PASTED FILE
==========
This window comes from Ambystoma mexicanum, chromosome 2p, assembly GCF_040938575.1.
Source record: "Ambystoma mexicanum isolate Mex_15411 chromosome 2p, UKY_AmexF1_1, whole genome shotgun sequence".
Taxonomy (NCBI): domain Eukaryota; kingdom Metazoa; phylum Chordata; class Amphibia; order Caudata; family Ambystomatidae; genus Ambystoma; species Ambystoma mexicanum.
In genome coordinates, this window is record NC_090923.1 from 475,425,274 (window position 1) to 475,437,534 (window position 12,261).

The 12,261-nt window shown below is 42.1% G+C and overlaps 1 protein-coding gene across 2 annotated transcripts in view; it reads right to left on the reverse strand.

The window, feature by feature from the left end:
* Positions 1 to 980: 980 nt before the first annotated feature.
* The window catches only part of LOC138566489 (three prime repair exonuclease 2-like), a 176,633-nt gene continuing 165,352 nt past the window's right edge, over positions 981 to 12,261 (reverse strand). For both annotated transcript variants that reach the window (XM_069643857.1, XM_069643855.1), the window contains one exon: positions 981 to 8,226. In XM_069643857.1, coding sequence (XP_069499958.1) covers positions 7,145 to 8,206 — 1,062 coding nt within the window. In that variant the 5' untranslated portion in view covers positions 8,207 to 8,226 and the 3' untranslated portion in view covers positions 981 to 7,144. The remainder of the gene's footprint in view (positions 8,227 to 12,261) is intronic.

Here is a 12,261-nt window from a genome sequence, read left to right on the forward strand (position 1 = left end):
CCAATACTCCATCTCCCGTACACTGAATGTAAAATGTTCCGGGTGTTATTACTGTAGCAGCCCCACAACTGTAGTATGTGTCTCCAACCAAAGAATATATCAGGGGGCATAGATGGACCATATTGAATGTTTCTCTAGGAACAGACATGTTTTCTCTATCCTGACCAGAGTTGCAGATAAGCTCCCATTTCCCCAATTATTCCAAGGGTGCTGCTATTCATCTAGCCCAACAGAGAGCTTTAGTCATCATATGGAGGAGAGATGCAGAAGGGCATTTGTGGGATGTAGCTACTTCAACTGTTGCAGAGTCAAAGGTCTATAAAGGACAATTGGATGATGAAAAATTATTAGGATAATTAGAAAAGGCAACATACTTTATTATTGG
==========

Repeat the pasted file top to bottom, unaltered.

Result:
This window comes from Ambystoma mexicanum, chromosome 2p, assembly GCF_040938575.1.
Source record: "Ambystoma mexicanum isolate Mex_15411 chromosome 2p, UKY_AmexF1_1, whole genome shotgun sequence".
Taxonomy (NCBI): domain Eukaryota; kingdom Metazoa; phylum Chordata; class Amphibia; order Caudata; family Ambystomatidae; genus Ambystoma; species Ambystoma mexicanum.
In genome coordinates, this window is record NC_090923.1 from 475,425,274 (window position 1) to 475,437,534 (window position 12,261).

The 12,261-nt window shown below is 42.1% G+C and overlaps 1 protein-coding gene across 2 annotated transcripts in view; it reads right to left on the reverse strand.

The window, feature by feature from the left end:
* Positions 1 to 980: 980 nt before the first annotated feature.
* The window catches only part of LOC138566489 (three prime repair exonuclease 2-like), a 176,633-nt gene continuing 165,352 nt past the window's right edge, over positions 981 to 12,261 (reverse strand). For both annotated transcript variants that reach the window (XM_069643857.1, XM_069643855.1), the window contains one exon: positions 981 to 8,226. In XM_069643857.1, coding sequence (XP_069499958.1) covers positions 7,145 to 8,206 — 1,062 coding nt within the window. In that variant the 5' untranslated portion in view covers positions 8,207 to 8,226 and the 3' untranslated portion in view covers positions 981 to 7,144. The remainder of the gene's footprint in view (positions 8,227 to 12,261) is intronic.

Here is a 12,261-nt window from a genome sequence, read left to right on the forward strand (position 1 = left end):
CCAATACTCCATCTCCCGTACACTGAATGTAAAATGTTCCGGGTGTTATTACTGTAGCAGCCCCACAACTGTAGTATGTGTCTCCAACCAAAGAATATATCAGGGGGCATAGATGGACCATATTGAATGTTTCTCTAGGAACAGACATGTTTTCTCTATCCTGACCAGAGTTGCAGATAAGCTCCCATTTCCCCAATTATTCCAAGGGTGCTGCTATTCATCTAGCCCAACAGAGAGCTTTAGTCATCATATGGAGGAGAGATGCAGAAGGGCATTTGTGGGATGTAGCTACTTCAACTGTTGCAGAGTCAAAGGTCTATAAAGGACAATTGGATGATGAAAAATTATTAGGATAATTAGAAAAGGCAACATACTTTATTATTGG